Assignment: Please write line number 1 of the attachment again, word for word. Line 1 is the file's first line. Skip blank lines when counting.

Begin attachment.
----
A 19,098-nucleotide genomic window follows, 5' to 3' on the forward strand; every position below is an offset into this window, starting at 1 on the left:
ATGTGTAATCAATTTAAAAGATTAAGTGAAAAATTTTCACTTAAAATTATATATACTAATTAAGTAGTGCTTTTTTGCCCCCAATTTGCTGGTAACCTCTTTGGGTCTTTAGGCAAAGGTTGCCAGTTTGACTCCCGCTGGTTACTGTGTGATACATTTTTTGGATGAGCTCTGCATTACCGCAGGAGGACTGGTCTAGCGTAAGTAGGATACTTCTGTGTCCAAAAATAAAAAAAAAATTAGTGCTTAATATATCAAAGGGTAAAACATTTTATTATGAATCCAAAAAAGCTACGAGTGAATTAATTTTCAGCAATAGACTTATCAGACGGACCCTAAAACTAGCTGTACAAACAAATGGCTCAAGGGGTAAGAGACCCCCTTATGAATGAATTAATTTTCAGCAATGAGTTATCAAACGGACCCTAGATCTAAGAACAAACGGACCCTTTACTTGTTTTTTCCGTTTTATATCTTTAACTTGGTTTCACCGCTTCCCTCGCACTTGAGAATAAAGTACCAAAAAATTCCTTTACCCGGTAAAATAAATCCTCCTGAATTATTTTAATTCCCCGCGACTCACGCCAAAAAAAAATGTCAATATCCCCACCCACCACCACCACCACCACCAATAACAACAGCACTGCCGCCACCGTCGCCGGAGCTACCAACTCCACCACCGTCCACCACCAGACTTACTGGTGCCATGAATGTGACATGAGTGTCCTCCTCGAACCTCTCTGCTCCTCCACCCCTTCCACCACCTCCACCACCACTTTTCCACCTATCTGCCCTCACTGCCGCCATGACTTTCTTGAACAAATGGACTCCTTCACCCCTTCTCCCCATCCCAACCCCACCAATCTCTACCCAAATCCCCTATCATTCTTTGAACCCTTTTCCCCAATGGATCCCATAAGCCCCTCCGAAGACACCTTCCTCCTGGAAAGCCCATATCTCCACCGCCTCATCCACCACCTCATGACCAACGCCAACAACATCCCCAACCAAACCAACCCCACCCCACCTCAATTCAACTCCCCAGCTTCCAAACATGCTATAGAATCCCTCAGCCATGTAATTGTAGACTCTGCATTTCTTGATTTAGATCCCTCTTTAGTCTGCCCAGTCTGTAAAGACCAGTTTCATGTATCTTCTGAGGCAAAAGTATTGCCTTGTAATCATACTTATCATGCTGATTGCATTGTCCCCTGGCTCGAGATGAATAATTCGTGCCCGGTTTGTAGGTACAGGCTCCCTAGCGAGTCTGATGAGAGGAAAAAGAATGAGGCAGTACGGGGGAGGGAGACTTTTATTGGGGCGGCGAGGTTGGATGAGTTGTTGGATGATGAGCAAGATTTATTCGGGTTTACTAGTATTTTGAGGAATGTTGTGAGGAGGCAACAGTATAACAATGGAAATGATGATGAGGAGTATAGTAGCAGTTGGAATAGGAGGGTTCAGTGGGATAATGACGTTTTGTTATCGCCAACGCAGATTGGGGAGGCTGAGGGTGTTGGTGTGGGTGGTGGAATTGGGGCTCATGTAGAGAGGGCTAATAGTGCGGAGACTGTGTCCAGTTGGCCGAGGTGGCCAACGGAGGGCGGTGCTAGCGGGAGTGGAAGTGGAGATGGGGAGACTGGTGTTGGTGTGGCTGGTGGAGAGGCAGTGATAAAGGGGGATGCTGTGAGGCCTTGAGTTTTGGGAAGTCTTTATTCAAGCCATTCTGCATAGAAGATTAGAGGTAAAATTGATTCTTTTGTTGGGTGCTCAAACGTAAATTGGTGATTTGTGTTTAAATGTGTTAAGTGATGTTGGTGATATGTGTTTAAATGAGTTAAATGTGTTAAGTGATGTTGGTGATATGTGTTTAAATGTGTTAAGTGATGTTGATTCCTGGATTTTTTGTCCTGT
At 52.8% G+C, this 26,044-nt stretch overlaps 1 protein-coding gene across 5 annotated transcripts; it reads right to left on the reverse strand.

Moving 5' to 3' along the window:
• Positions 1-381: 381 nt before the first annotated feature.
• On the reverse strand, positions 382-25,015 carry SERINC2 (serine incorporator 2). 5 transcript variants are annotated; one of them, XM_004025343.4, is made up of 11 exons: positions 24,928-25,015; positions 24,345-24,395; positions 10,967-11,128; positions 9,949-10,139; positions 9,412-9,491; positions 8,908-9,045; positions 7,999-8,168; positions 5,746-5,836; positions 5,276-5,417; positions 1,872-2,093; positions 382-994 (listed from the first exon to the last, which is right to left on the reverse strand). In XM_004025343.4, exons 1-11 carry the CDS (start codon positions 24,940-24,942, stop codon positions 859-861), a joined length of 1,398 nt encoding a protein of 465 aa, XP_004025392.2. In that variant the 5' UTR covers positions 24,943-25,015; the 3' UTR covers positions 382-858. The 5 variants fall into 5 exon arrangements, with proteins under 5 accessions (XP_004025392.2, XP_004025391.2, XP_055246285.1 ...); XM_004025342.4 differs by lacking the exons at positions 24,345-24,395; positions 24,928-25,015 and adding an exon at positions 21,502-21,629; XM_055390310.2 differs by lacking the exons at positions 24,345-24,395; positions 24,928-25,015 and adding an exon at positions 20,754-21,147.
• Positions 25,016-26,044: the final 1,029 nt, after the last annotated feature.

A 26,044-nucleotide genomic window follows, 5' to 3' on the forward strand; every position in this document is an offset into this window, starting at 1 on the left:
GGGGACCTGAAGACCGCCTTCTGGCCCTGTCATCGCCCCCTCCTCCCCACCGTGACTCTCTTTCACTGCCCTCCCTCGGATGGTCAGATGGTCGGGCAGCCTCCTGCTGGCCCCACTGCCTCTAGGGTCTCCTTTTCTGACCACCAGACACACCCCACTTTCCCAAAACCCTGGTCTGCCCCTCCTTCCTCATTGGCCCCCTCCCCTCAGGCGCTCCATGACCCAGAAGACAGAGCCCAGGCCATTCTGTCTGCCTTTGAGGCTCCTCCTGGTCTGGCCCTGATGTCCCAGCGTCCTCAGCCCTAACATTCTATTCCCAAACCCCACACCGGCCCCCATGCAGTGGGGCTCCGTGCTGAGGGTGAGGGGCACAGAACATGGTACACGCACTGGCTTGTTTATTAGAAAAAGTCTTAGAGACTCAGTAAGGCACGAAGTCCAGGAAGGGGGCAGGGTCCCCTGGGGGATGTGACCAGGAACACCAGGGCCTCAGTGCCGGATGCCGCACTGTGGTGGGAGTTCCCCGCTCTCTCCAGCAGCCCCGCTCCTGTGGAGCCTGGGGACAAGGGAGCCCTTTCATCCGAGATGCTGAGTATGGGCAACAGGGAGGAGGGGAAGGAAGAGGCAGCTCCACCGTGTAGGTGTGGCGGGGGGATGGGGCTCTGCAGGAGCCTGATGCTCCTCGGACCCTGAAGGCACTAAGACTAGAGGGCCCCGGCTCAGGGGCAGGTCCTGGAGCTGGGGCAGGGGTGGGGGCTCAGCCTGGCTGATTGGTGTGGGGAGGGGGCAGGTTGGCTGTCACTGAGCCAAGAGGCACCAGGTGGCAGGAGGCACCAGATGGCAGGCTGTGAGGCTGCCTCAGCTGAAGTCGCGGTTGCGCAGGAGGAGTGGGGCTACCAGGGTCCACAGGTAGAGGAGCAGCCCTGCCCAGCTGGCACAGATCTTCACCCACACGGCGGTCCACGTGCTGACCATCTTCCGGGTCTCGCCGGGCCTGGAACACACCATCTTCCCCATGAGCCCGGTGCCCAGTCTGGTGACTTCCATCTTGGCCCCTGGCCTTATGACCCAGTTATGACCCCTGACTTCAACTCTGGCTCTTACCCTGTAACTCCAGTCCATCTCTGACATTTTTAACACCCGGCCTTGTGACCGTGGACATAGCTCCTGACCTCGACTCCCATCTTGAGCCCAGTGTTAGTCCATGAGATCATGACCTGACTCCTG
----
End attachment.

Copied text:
A 19,098-nucleotide genomic window follows, 5' to 3' on the forward strand; every position below is an offset into this window, starting at 1 on the left: